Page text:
The Violence Against Women Act in Jeopardy (VAWA): How will the reauthorization of the VAWA bill affect Abused Immigrants
The Violence Against Women Act (VAWA) has created headlines yet again. This time when it is up for re-authorization, it comes with a rider, where there is a proposed rollback of rollback protection for immigrant women and children who are victims of abuse in different forms. The Shah Peerally Law Group PC registers its protest against this proposition which can affect thousands of women, men and children who are already going through mental pressures or those likely to face such a situation in the future.
Quite in contrast to the Senate passing a reauthorization of (S. 1925), that reiterates the protection to those who fall under the problem areas like human trafficking, sexual assault, rape, and such other crimes, the bill in the House might act in the opposite direction. In the past the VAWA has shown support for the cause of those individuals who have been facing domestic violence, from abusive spouses and the law clearly stated that those immigrants with abusive spouses could file a self-petition for a green card. Indicating that such sufferers need not be dependent on the abusive spouse for legal status. Quite similarly, it has also had the option of giving U visas to the victims of such crimes, who have co-operated with the authorities in investigating crime.
Quite in contrast to years of protection offered to Immigrants, the H.R. 4970 Bill introduced by Rep. Sandy Adams, which is up for reauthorization, has the following short comings-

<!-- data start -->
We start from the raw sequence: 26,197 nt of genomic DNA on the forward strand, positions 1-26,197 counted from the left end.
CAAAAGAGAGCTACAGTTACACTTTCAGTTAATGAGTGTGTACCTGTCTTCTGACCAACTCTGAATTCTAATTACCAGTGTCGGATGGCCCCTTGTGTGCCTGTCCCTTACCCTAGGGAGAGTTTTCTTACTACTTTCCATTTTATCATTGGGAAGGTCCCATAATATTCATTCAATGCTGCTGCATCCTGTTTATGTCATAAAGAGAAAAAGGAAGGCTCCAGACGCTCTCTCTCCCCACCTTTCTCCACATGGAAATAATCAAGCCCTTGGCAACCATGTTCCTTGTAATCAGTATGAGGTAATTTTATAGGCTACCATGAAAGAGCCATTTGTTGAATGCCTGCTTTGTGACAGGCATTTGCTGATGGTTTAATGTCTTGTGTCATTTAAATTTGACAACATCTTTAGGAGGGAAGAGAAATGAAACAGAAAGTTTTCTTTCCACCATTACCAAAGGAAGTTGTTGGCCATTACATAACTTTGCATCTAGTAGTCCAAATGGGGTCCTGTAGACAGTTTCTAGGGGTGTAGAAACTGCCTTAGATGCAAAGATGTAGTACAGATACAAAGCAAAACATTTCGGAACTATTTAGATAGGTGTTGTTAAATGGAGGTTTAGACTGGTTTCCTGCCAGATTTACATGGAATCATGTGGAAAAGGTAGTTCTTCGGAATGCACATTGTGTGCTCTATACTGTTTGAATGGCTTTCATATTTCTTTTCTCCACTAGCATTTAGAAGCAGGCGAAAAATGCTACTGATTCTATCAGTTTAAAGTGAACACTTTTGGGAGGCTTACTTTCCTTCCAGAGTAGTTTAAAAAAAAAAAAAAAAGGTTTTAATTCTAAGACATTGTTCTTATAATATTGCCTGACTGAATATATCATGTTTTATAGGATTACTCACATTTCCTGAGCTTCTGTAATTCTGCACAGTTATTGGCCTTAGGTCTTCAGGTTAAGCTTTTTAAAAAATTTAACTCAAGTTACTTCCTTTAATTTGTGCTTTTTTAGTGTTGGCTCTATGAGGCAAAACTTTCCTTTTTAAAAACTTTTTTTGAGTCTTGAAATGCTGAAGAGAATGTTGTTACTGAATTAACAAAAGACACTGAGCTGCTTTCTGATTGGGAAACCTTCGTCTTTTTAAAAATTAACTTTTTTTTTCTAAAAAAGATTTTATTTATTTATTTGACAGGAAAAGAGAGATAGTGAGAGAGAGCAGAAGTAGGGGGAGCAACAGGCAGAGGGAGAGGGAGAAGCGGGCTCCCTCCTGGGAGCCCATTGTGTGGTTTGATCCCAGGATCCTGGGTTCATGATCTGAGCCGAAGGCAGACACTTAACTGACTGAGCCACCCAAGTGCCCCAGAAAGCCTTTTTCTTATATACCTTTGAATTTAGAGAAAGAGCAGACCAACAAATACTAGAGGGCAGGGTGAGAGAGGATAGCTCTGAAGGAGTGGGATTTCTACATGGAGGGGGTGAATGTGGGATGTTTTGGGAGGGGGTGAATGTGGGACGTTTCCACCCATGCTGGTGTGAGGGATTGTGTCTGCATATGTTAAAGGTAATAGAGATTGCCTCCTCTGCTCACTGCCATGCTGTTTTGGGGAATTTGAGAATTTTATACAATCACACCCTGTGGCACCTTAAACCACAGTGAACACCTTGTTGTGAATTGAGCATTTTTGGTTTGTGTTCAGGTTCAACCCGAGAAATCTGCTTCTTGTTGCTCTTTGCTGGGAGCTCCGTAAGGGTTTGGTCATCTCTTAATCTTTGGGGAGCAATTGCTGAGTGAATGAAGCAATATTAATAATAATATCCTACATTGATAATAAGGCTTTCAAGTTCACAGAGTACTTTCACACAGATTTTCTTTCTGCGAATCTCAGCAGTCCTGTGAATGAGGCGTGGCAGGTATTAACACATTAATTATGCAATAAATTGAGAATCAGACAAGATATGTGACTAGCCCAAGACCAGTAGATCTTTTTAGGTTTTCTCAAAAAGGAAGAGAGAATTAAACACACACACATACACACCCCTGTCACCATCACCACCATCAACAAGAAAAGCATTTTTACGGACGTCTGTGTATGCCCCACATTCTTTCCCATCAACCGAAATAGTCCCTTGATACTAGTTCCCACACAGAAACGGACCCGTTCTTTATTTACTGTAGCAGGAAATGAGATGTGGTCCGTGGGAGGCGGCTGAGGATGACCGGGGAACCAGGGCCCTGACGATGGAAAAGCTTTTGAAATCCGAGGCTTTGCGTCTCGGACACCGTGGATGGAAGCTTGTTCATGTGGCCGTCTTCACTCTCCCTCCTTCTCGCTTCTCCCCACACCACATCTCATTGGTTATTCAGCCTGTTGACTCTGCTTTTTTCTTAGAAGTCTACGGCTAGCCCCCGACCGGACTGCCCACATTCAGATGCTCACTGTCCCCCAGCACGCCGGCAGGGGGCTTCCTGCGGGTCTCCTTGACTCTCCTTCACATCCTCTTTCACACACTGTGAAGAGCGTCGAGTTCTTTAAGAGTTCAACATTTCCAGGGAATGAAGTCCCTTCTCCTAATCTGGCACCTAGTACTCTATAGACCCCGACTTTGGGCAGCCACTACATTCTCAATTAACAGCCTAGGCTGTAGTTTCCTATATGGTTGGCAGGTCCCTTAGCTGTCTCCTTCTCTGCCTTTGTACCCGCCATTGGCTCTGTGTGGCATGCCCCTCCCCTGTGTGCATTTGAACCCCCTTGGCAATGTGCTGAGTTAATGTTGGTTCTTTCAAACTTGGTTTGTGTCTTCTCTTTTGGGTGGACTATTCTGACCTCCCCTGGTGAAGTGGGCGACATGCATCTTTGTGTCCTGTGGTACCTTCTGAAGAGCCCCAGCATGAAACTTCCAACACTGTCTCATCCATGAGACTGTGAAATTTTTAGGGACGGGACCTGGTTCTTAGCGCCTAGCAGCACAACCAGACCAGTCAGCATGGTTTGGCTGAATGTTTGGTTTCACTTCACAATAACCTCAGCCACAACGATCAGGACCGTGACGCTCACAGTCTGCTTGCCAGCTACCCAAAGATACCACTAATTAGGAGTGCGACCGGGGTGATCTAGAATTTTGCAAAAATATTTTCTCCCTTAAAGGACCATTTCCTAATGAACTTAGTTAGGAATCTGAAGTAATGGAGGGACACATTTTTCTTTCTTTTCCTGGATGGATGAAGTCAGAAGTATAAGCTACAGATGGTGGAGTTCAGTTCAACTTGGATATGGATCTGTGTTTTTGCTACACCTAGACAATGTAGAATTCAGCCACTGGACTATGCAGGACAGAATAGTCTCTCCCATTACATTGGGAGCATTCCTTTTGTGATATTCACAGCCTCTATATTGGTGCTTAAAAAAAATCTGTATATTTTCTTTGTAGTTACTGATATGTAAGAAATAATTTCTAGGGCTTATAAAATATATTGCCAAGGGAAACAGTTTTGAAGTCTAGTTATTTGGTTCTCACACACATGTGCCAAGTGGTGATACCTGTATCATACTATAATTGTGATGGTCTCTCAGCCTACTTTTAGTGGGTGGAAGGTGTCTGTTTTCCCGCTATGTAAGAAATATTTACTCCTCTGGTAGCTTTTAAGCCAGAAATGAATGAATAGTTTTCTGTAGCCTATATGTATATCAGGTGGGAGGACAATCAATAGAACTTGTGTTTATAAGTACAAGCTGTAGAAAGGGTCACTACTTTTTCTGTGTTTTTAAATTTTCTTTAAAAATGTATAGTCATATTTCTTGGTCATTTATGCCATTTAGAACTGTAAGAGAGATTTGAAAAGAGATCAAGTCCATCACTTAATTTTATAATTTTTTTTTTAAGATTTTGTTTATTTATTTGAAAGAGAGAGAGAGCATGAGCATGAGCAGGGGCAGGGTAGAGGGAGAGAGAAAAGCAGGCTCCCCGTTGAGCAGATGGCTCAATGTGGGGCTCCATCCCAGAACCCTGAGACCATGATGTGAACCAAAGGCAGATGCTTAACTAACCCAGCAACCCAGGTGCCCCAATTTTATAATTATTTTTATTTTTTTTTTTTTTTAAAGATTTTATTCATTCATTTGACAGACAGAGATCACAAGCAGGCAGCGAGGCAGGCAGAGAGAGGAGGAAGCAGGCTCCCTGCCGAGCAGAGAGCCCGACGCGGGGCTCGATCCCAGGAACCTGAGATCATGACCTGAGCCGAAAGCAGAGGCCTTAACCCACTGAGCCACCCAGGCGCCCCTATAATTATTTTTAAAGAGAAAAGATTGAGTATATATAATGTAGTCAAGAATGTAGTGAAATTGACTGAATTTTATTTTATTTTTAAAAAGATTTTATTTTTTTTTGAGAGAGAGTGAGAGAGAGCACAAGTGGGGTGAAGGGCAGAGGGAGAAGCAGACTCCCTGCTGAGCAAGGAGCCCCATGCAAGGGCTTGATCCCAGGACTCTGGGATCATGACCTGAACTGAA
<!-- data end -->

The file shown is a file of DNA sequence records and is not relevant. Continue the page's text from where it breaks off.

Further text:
The House will likely take up H.R. 4970, introduced by Rep. Sandy Adams (R-FL). While the details are still being worked out, the House bill appears intent on rolling back years of VAWA protections for immigrants. The House bill:
- It puts victims to larger penalties for perjury or misrepresentation. This includes including expedited removal.
- It does not allow for any additional U visas.
- It has asked for higher standards that U visa applications must meet. Including clauses for further cooperation with law enforcement.
- It allows alleged abusers to showcase their side of the story as also submit evidence to the USCIS adjudicators for the same.
- It asks for moving the adjudication of VAWA cases from the specialized adjudication unit in Vermont to the local offices.
Though in contrast to this the Senate bill provides much more flexibility by allowing up to 5,000 additional U visas, protections for minor children of self-petitioners who die before the petition is completed, adds “stalking” to the list of criminal activities, gives greater protection for fiancées or fiancés on K visas from a potentially abusive marriage, provides that children of the applicants of U visas will be covered in their parent’s application for visa if they turn 21 before the application process is over and some others. But the Senate bill has included a provision that might be potentially harmful for Immigrants. Senator Grassley (R-IA) has added that a third drunk driving (DUI) conviction an “aggravated felony”. This means that the immigrant might be subject to deportation and denial of any benefits.
The VAWA is an important piece of legislation that should be made free from petty battles over immigration issues. The Shah Peerally Law Group PC hopes that like previous years where the Congress has been able to take a stand on the protection of immigrants, this year too they will not disappoint the Immigrant community.